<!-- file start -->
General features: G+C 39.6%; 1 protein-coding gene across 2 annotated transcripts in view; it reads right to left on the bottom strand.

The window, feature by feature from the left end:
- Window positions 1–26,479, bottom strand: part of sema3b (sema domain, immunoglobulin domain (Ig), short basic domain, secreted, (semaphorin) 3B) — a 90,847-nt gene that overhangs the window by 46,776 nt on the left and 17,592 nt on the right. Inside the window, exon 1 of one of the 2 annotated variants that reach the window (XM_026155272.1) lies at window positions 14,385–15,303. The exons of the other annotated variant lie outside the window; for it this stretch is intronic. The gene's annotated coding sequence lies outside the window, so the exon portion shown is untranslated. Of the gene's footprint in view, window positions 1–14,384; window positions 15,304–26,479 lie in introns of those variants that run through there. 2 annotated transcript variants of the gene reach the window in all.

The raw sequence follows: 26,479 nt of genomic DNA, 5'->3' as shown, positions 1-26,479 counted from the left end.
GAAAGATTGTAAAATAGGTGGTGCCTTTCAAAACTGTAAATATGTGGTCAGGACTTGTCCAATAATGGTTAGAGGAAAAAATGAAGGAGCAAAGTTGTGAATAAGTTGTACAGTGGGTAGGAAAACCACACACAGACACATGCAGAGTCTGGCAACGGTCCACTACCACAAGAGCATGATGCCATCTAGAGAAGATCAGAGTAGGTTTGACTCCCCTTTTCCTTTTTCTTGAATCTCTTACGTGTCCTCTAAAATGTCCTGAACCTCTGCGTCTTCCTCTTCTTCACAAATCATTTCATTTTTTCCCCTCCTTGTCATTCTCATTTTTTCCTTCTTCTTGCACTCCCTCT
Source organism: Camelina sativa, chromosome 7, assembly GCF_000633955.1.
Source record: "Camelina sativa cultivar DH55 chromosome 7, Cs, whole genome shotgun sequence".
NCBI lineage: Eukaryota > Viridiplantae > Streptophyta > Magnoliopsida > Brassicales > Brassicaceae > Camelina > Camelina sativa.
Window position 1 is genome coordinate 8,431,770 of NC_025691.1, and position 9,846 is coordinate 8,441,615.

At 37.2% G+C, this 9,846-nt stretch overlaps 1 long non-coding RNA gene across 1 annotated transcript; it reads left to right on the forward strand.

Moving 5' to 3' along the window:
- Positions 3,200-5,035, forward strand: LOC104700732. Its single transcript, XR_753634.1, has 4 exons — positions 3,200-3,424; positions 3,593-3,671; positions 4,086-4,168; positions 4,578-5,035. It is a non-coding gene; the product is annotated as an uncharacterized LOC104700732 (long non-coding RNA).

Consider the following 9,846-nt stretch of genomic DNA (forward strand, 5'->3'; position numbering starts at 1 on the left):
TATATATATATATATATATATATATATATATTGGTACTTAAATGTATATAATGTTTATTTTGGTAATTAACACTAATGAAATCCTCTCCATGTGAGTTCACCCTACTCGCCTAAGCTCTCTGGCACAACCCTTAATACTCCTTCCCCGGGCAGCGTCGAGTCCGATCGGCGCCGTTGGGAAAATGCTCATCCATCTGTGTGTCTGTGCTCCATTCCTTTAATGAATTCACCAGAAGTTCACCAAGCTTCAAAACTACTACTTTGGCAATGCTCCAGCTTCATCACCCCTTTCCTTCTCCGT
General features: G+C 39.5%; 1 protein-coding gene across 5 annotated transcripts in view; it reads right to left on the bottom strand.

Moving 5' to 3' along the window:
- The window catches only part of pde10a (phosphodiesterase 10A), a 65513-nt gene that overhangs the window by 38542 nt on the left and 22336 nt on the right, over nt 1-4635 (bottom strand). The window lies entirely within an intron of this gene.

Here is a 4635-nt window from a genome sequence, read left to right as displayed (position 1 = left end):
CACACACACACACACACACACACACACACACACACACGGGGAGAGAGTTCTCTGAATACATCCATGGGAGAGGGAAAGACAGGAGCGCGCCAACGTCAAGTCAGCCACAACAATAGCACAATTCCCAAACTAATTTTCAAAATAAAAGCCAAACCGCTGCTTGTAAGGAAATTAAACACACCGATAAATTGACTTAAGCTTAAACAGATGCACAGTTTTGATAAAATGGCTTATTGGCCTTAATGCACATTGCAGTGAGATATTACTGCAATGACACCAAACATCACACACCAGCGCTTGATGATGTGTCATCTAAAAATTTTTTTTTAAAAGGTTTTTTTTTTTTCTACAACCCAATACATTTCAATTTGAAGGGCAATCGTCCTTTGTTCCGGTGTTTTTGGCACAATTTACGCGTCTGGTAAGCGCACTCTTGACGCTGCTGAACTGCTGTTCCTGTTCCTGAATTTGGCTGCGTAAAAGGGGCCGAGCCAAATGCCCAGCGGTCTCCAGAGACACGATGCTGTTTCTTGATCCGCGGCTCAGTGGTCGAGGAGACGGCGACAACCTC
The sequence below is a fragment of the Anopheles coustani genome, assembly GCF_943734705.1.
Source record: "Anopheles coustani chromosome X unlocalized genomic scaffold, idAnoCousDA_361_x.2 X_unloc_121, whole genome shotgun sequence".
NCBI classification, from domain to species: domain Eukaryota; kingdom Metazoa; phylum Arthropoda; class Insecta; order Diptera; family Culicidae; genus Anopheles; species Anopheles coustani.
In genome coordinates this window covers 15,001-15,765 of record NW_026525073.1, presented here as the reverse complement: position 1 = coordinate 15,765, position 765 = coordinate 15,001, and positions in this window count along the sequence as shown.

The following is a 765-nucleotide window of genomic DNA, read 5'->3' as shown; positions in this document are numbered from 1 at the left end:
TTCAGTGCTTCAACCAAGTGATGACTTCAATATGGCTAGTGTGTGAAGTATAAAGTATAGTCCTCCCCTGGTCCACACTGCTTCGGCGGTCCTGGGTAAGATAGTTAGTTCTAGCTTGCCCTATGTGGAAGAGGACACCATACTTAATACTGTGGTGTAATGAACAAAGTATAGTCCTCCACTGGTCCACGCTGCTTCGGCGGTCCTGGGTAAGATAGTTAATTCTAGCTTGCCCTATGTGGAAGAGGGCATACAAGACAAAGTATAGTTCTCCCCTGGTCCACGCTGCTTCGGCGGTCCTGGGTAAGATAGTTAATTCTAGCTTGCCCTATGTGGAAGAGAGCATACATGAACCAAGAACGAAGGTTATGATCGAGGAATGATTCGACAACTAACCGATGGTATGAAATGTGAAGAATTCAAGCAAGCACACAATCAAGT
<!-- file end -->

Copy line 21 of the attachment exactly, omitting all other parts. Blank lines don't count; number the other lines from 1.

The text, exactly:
Source record: "Anopheles coustani chromosome X unlocalized genomic scaffold, idAnoCousDA_361_x.2 X_unloc_121, whole genome shotgun sequence".